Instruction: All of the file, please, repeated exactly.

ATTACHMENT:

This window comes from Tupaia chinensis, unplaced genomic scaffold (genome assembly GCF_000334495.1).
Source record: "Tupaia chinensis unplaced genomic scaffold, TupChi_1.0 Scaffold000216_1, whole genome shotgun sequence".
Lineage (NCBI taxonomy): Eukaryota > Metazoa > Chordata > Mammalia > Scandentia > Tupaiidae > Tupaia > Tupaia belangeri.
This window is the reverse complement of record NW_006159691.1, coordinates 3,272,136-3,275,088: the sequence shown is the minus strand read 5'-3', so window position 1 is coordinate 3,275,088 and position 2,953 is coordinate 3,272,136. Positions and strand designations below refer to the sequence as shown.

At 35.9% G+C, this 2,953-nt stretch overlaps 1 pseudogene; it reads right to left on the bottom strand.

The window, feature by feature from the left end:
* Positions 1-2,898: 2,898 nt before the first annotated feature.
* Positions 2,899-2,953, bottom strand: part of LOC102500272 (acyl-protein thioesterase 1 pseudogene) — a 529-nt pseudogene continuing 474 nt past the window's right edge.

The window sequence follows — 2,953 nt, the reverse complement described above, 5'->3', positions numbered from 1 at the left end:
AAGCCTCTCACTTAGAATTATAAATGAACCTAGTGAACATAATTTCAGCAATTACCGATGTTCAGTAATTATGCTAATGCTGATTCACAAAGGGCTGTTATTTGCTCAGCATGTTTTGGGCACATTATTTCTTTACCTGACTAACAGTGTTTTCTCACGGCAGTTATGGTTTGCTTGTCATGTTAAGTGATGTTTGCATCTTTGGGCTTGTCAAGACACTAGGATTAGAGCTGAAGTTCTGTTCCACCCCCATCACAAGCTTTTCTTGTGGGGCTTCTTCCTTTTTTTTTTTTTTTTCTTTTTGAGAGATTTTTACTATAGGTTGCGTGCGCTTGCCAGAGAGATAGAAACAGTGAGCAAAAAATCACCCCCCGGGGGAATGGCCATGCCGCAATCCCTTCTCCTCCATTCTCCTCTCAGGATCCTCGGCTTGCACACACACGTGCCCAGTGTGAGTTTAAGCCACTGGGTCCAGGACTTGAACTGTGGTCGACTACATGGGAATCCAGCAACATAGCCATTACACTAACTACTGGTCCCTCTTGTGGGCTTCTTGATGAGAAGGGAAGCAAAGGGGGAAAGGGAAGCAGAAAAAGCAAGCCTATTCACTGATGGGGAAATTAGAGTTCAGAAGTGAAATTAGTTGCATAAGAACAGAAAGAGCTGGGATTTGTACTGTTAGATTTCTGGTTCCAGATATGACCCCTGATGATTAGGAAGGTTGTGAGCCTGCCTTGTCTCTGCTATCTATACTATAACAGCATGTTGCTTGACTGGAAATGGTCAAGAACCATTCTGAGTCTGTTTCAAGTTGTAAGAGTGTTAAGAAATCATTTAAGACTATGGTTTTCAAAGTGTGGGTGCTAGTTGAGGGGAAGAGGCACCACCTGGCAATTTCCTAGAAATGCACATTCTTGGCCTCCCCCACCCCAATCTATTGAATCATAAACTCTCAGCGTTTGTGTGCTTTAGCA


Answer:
This window comes from Tupaia chinensis, unplaced genomic scaffold (genome assembly GCF_000334495.1).
Source record: "Tupaia chinensis unplaced genomic scaffold, TupChi_1.0 Scaffold000216_1, whole genome shotgun sequence".
Lineage (NCBI taxonomy): Eukaryota > Metazoa > Chordata > Mammalia > Scandentia > Tupaiidae > Tupaia > Tupaia belangeri.
This window is the reverse complement of record NW_006159691.1, coordinates 3,272,136-3,275,088: the sequence shown is the minus strand read 5'-3', so window position 1 is coordinate 3,275,088 and position 2,953 is coordinate 3,272,136. Positions and strand designations below refer to the sequence as shown.

At 35.9% G+C, this 2,953-nt stretch overlaps 1 pseudogene; it reads right to left on the bottom strand.

The window, feature by feature from the left end:
* Positions 1-2,898: 2,898 nt before the first annotated feature.
* Positions 2,899-2,953, bottom strand: part of LOC102500272 (acyl-protein thioesterase 1 pseudogene) — a 529-nt pseudogene continuing 474 nt past the window's right edge.

The window sequence follows — 2,953 nt, the reverse complement described above, 5'->3', positions numbered from 1 at the left end:
AAGCCTCTCACTTAGAATTATAAATGAACCTAGTGAACATAATTTCAGCAATTACCGATGTTCAGTAATTATGCTAATGCTGATTCACAAAGGGCTGTTATTTGCTCAGCATGTTTTGGGCACATTATTTCTTTACCTGACTAACAGTGTTTTCTCACGGCAGTTATGGTTTGCTTGTCATGTTAAGTGATGTTTGCATCTTTGGGCTTGTCAAGACACTAGGATTAGAGCTGAAGTTCTGTTCCACCCCCATCACAAGCTTTTCTTGTGGGGCTTCTTCCTTTTTTTTTTTTTTTTCTTTTTGAGAGATTTTTACTATAGGTTGCGTGCGCTTGCCAGAGAGATAGAAACAGTGAGCAAAAAATCACCCCCCGGGGGAATGGCCATGCCGCAATCCCTTCTCCTCCATTCTCCTCTCAGGATCCTCGGCTTGCACACACACGTGCCCAGTGTGAGTTTAAGCCACTGGGTCCAGGACTTGAACTGTGGTCGACTACATGGGAATCCAGCAACATAGCCATTACACTAACTACTGGTCCCTCTTGTGGGCTTCTTGATGAGAAGGGAAGCAAAGGGGGAAAGGGAAGCAGAAAAAGCAAGCCTATTCACTGATGGGGAAATTAGAGTTCAGAAGTGAAATTAGTTGCATAAGAACAGAAAGAGCTGGGATTTGTACTGTTAGATTTCTGGTTCCAGATATGACCCCTGATGATTAGGAAGGTTGTGAGCCTGCCTTGTCTCTGCTATCTATACTATAACAGCATGTTGCTTGACTGGAAATGGTCAAGAACCATTCTGAGTCTGTTTCAAGTTGTAAGAGTGTTAAGAAATCATTTAAGACTATGGTTTTCAAAGTGTGGGTGCTAGTTGAGGGGAAGAGGCACCACCTGGCAATTTCCTAGAAATGCACATTCTTGGCCTCCCCCACCCCAATCTATTGAATCATAAACTCTCAGCGTTTGTGTGCTTTAGCA